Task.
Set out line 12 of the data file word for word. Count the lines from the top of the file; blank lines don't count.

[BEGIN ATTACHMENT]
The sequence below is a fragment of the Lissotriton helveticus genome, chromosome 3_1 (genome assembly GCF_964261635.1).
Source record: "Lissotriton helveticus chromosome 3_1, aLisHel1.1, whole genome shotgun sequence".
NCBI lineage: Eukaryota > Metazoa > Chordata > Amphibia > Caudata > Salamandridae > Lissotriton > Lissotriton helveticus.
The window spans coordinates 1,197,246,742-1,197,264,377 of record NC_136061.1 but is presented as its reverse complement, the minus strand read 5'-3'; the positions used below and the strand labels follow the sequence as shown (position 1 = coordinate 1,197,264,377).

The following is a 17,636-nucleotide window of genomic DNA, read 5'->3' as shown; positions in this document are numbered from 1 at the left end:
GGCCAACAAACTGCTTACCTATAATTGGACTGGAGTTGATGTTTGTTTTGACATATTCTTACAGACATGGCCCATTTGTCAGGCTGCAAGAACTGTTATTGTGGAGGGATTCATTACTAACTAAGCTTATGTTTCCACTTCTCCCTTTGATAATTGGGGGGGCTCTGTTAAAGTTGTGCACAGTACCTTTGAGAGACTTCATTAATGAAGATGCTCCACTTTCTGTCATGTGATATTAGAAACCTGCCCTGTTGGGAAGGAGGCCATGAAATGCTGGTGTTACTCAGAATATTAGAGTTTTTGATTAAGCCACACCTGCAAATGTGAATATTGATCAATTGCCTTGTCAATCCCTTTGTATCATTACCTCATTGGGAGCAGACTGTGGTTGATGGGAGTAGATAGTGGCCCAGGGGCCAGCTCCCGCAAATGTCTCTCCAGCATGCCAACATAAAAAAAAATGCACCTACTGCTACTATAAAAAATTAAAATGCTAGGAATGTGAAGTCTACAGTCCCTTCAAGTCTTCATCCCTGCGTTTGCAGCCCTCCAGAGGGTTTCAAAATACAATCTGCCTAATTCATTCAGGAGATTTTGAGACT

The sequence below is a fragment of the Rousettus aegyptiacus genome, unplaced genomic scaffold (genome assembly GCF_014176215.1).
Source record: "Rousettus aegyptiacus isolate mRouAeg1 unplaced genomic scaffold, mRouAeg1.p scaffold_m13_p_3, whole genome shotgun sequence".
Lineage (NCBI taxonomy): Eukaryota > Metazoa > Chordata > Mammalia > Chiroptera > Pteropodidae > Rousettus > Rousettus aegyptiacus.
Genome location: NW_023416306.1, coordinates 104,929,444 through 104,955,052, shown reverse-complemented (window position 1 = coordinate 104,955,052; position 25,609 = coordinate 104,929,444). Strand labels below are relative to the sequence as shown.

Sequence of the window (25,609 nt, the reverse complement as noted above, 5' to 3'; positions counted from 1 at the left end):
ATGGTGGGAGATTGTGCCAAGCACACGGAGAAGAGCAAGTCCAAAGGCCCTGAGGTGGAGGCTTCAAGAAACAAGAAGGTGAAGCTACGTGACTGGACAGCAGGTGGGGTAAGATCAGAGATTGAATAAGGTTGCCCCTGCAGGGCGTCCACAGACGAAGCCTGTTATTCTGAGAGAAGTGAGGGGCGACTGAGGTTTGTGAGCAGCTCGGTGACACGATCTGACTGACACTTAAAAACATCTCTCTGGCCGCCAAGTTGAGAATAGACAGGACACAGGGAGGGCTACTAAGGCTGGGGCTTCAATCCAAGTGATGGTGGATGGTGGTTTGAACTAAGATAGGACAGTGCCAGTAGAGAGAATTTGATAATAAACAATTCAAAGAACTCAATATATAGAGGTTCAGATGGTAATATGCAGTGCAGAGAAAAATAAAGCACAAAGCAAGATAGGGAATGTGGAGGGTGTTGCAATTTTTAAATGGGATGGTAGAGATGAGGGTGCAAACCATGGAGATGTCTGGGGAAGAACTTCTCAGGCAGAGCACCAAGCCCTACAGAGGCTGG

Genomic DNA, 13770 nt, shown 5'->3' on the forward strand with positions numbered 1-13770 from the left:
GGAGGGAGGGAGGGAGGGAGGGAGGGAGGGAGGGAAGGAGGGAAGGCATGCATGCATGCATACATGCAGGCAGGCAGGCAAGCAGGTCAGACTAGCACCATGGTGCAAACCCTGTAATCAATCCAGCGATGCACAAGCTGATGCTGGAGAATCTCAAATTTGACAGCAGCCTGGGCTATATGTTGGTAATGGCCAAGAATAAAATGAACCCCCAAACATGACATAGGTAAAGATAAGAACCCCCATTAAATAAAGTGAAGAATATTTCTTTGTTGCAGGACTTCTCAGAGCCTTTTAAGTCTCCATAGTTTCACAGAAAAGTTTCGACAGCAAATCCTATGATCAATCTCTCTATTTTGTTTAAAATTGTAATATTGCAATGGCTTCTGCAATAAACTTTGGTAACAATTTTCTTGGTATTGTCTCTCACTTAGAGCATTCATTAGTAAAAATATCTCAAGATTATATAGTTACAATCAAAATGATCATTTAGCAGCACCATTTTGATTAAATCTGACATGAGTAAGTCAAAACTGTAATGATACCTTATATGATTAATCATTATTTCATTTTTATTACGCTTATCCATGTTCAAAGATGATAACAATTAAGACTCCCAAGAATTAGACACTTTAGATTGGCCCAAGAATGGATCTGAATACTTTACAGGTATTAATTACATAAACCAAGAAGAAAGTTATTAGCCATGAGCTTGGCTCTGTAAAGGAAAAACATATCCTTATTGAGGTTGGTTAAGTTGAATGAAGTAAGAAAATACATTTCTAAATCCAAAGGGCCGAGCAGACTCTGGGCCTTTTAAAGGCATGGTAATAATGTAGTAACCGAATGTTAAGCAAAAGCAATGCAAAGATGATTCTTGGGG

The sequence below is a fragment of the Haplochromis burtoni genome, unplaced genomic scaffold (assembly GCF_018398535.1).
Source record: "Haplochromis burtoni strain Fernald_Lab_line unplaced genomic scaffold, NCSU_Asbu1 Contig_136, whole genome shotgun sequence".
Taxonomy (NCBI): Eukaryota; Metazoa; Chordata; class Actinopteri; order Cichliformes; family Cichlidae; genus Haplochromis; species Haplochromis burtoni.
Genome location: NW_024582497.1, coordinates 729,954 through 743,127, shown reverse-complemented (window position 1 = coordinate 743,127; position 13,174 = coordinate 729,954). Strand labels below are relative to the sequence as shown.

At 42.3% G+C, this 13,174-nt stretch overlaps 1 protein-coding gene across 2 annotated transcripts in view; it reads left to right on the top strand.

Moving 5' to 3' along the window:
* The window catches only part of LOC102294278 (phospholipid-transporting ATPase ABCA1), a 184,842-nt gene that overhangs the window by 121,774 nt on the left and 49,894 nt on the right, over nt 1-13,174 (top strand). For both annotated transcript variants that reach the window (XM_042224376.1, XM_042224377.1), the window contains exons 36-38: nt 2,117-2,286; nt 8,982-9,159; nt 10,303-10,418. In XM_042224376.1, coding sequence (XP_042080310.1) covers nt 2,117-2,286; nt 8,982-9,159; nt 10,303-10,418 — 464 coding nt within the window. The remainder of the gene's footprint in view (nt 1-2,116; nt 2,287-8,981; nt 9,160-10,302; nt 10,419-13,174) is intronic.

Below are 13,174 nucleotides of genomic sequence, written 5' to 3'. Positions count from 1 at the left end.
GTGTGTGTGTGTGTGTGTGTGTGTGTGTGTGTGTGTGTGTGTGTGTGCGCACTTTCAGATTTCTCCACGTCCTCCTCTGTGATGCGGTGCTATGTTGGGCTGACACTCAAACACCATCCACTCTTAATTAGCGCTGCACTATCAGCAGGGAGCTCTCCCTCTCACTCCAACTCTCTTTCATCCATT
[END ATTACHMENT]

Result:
ATGGTGGGAGATTGTGCCAAGCACACGGAGAAGAGCAAGTCCAAAGGCCCTGAGGTGGAGGCTTCAAGAAACAAGAAGGTGAAGCTACGTGACTGGACAGCAGGTGGGGTAAGATCAGAGATTGAATAAGGTTGCCCCTGCAGGGCGTCCACAGACGAAGCCTGTTATTCTGAGAGAAGTGAGGGGCGACTGAGGTTTGTGAGCAGCTCGGTGACACGATCTGACTGACACTTAAAAACATCTCTCTGGCCGCCAAGTTGAGAATAGACAGGACACAGGGAGGGCTACTAAGGCTGGGGCTTCAATCCAAGTGATGGTGGATGGTGGTTTGAACTAAGATAGGACAGTGCCAGTAGAGAGAATTTGATAATAAACAATTCAAAGAACTCAATATATAGAGGTTCAGATGGTAATATGCAGTGCAGAGAAAAATAAAGCACAAAGCAAGATAGGGAATGTGGAGGGTGTTGCAATTTTTAAATGGGATGGTAGAGATGAGGGTGCAAACCATGGAGATGTCTGGGGAAGAACTTCTCAGGCAGAGCACCAAGCCCTACAGAGGCTGG